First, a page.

No Match Found
Clearly, businesses are keen on the cloud. In fact, 56% of respondents to PwC’s Cloud Business Survey see cloud as a strategic platform for growth and innovation. But there’s a disconnect between enthusiasm and returns. More than half (53%) of companies have not yet realized substantial value from cloud investments. One explanation is that relying on third-party cloud providers can increase vulnerabilities that erode trust in the business.
Another reason: Companies don’t always see the full spectrum of cloud risks. Insufficient, often poor, planning can yield slow, over-budget implementations. In fact, a scant 17% of chief risk officers (CROs) and chief audit executives are brought in to cloud projects at the planning stage. Most come to the table much later, during requirements gathering.
Early examination of risk can make cybersecurity a powerful enabler of growth, one that delivers broad business transformation and a fast lane to the future.
To help achieve a compliant, secure transformation, organizations should explore three key areas of cybersecurity, privacy and compliance:
Guard the access points to — and within — the cloud and resident applications. Set security controls and define requirements for segregation of duties (SoD) and managing privileged access.
Design privacy into the cloud. Create privacy business requirements that are implemented early in the transformation initiative.
Build in leading cybersecurity. Introduce practices, policies and controls that adjust to changes to the technology landscape. For some this may be a case of evaluating existing programs and updating as needed.
Most organizations, especially public ones, allocate significant time and resources to address requirements for these areas. The potential trouble starts when companies don’t take into account how a cloud transformation can change the requirements and create long-term barriers to regulatory compliance. Integrating compliance and security requirements at the onset can help effectively manage requirements and avoid the costs of retrofitting security programs.
In a perfectly secured business world, all job responsibilities would be segregated and privileged access would be strictly restricted to help reduce risks and protect data. But we don’t live in that world.
Today, threat actors expertly exploit misconfigured cloud services to gain access to a company’s network, encrypt data and then demand exorbitant ransoms to restore the data. Most business leaders recognize the threats: 58% forecast increased attacks on cloud services in 2022, the highest of all incident types, according to PwC’s 2022 Global Digital Trust Insights Survey. Given the speed and cunning efficiency of today’s threat actors, executives have cause for concern.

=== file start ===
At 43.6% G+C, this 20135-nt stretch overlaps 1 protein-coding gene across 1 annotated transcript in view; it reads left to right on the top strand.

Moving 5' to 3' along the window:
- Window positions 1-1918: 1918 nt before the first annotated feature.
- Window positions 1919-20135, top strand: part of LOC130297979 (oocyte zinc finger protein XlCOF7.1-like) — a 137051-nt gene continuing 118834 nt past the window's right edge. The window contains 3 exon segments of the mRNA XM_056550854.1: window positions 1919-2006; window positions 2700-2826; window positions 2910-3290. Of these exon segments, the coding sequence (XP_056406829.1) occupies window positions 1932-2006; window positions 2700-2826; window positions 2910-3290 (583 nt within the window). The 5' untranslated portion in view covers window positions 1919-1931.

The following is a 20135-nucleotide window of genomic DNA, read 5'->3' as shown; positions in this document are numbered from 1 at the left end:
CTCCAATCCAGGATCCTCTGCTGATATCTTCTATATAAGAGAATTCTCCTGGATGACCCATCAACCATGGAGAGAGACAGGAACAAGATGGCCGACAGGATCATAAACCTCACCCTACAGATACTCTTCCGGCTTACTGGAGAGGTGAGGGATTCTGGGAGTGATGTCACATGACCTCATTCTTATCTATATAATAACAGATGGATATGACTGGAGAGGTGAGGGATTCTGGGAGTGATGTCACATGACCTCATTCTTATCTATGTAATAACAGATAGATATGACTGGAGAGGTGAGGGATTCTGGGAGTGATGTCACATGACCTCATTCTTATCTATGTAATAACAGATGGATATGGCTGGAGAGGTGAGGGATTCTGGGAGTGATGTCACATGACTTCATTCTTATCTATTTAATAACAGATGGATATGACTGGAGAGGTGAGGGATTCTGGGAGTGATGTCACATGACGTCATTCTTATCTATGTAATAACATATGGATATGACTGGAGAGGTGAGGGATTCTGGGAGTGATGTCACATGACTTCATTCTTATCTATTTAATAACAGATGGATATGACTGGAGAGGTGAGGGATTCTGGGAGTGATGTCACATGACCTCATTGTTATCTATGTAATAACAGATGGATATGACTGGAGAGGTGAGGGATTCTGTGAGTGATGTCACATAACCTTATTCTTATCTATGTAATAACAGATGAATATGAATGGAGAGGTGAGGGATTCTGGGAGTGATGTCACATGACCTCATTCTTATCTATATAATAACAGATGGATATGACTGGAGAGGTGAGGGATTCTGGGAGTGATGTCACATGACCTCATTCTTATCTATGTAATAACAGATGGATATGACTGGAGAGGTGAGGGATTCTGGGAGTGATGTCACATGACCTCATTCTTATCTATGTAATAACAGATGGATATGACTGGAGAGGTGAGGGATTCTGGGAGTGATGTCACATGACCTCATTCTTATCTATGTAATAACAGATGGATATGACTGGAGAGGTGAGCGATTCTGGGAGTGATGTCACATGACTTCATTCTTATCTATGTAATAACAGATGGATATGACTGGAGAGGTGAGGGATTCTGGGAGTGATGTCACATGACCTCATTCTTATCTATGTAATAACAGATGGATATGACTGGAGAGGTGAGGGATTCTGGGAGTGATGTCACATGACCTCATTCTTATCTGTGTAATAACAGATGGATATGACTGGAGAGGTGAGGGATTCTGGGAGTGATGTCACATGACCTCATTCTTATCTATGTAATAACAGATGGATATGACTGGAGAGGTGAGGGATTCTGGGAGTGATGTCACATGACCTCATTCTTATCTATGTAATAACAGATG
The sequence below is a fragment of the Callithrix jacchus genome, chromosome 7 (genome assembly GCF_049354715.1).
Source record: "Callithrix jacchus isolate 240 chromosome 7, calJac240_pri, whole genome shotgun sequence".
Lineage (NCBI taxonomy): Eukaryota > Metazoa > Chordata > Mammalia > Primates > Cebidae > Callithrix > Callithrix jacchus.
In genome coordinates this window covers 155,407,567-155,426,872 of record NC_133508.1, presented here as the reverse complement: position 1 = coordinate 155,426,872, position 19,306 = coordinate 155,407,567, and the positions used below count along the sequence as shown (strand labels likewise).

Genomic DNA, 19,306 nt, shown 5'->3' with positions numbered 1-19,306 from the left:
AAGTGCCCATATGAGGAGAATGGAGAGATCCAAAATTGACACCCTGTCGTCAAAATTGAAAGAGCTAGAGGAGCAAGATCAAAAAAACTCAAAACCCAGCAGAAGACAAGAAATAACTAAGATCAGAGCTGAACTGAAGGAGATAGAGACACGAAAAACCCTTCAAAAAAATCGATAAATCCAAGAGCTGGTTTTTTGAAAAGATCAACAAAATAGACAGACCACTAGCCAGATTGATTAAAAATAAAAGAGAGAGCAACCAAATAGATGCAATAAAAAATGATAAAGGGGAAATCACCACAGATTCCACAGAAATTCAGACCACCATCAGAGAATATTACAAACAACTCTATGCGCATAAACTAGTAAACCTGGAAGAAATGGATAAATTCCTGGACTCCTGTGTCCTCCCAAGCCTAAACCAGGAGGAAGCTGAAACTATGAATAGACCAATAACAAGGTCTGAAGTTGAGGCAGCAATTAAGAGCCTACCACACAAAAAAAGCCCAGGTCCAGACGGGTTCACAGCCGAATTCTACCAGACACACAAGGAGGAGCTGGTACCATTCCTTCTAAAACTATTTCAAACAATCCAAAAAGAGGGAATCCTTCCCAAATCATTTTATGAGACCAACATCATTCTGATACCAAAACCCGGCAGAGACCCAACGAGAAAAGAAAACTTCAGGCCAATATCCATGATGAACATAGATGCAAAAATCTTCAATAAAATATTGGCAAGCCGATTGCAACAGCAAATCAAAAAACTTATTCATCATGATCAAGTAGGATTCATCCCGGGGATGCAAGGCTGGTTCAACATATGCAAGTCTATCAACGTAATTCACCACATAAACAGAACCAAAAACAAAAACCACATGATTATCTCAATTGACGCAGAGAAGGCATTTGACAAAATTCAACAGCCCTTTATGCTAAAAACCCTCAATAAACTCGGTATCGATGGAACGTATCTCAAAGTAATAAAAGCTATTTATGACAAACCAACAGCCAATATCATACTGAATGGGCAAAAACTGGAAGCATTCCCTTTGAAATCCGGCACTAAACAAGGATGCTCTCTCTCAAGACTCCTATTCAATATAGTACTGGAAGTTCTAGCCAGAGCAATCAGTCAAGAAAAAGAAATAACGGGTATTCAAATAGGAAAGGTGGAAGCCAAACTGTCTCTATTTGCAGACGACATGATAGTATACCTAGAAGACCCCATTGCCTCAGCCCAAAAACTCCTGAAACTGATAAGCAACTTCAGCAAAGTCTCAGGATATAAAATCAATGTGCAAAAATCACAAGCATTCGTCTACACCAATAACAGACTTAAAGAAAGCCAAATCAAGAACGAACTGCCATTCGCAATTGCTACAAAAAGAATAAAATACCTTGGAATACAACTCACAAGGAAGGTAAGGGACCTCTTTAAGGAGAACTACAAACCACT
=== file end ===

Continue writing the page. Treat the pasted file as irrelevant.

Not all cyberattacks carry the thumbprints of external actors, however. Intentional and unintentional actions by employees and trusted third parties can also expose data to compromise. Here’s how: Developers with access to production systems might unintentionally modify production data, believing that they were in the development environment. Similarly, developers with access to production might unwittingly promote unapproved changes into production. And users with elevated access might perform actions that violate security and privacy policies.
Segregation of duties, which separates access privileges needed to complete a process among multiple users, and stringent access controls can help companies shut down these insider threats. To secure accounts that have access to cloud services, businesses should:
Separate privileged administrative access from user accounts
Use strong passwords and multifactor authentication
Change default passwords
Limit administrative privileges
Automate patch management of systems and applications
Use multifactor authentication to safeguard VPNs and remote desktop protocol (RDP) services